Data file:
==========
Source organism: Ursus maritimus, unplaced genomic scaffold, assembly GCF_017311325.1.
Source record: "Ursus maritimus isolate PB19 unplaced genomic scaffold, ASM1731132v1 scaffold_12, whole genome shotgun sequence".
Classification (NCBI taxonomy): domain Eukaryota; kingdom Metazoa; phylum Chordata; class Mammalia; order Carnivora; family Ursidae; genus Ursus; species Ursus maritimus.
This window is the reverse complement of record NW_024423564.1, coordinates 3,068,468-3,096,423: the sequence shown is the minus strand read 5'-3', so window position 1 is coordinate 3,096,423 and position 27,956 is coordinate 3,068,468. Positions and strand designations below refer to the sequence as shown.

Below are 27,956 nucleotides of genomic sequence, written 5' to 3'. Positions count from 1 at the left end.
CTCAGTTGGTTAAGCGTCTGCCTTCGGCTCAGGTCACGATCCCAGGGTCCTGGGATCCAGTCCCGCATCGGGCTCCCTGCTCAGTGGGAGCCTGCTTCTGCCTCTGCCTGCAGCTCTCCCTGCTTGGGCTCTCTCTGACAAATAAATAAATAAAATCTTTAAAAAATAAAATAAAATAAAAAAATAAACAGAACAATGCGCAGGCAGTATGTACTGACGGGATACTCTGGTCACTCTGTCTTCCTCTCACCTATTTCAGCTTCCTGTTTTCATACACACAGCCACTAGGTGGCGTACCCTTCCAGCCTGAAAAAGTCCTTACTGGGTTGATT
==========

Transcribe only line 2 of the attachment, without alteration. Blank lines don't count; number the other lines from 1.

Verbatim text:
Source record: "Ursus maritimus isolate PB19 unplaced genomic scaffold, ASM1731132v1 scaffold_12, whole genome shotgun sequence".